When Kim Newcomer began experiencing severe constipation, she initially thought it was related to travel.

“Thinking about my week-long vacation with my husband, I figured that travel and unusual food were to blame,” says Newcomer. It would have been easy to dismiss her symptoms or chalk it up to the disruption to her routine — but Newcomer opted to speak with her physician.

“I visited my primary care doctor, who ordered an X-ray to check for an intestinal blockage. Finding none, he prescribed laxatives, but the constipation continued,” she said. “As the months passed, I developed rectal bleeding and pencil-thin stools. I then developed a cough I couldn’t shake.”

doctor diagnosing colorectal cancer

An X-ray revealed five nodules in her lungs, which were suspected metastases. Eventually, a tumor was discovered in Newcomer’s rectum.

“More than 11 months after my first visit to the doctor, I was diagnosed with stage IV rectal cancer,” she says. Newcomer was 35.

Not surprisingly, Newcomer was shocked. A cancer diagnosis is always a major blow, but for a 35-year-old — someone who doesn’t fit what we typically consider to be the profile of a colorectal cancer patient — it’s particularly shocking.

But Newcomer is not alone.

Colorectal cancer in young adults is on the rise

“Over the last three decades, we have seen a sustained increase in young adults diagnosed with colorectal cancer,” says Christopher Lieu, MD, of the University of Colorado Cancer Center and a member of the Colorectal Cancer Alliance Medical Scientific Advisory Committee. 

Why is this happening?

That’s still not completely clear.

“There are a lot of hypotheses but not a lot of answers at this time,” says Dr. Lieu. “A lot of focus is on diet, environmental exposures, and the gut microbiome (the collection of bacteria, viruses, fungi, and other microorganisms that live in your large intestine). This is a big area of research.”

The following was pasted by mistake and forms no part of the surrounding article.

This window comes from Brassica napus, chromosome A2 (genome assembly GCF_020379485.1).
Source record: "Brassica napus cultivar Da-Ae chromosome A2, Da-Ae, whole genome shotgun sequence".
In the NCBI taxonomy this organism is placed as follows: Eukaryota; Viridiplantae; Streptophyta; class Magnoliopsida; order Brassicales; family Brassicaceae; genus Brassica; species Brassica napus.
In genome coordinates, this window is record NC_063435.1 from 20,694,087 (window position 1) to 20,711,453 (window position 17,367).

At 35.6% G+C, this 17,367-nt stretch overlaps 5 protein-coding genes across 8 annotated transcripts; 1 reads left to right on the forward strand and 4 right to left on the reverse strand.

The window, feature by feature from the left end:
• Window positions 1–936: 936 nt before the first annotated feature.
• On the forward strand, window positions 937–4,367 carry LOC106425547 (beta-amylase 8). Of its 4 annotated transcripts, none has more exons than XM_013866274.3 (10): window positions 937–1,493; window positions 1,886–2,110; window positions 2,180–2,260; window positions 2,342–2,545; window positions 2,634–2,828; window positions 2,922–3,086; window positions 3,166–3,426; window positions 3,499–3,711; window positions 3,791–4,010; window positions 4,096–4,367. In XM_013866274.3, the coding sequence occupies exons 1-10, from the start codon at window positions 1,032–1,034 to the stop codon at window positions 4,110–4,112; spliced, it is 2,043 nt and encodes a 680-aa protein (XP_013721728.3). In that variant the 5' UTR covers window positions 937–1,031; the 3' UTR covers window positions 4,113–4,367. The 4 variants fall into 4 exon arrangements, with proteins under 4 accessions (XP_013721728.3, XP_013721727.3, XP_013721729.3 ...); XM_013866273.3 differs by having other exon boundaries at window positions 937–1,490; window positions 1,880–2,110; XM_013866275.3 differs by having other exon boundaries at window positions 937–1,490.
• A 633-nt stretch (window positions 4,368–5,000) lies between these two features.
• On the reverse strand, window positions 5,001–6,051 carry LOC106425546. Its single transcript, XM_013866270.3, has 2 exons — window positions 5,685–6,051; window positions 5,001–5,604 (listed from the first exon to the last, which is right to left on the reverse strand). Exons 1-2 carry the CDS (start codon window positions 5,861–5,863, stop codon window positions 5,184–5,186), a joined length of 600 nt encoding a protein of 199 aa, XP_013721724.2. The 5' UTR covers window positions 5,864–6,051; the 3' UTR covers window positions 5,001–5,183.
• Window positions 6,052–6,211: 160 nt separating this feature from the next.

The rise in colorectal cancers in young people means we need to rethink screening guidelines

Newcomer has a family history of the disease, so she knew she’d need additional screening — but she didn’t think she’d need it in the first half of her thirties.

“The diagnosis shocked me. I was more aware of colorectal cancer than most people. My father was a colon cancer survivor, diagnosed with stage I disease at age 46,” says Newcomer. “I was such a huge advocate for screening. I always knew I had to be screened at 35 for colorectal cancer, but It was a year before I needed to be screened, and the doctors dismissed my concerns, saying I didn't fit the profile of a typical colorectal cancer patient. They just kept telling me that I was too healthy to have cancer."

woman looking out the window at the rain

Awareness and self-advocacy may have saved her life.

Newcomer’s story highlights the need for more awareness around colorectal cancers, especially as they begin to affect younger patients. She advises other young people to really think about their risk profiles.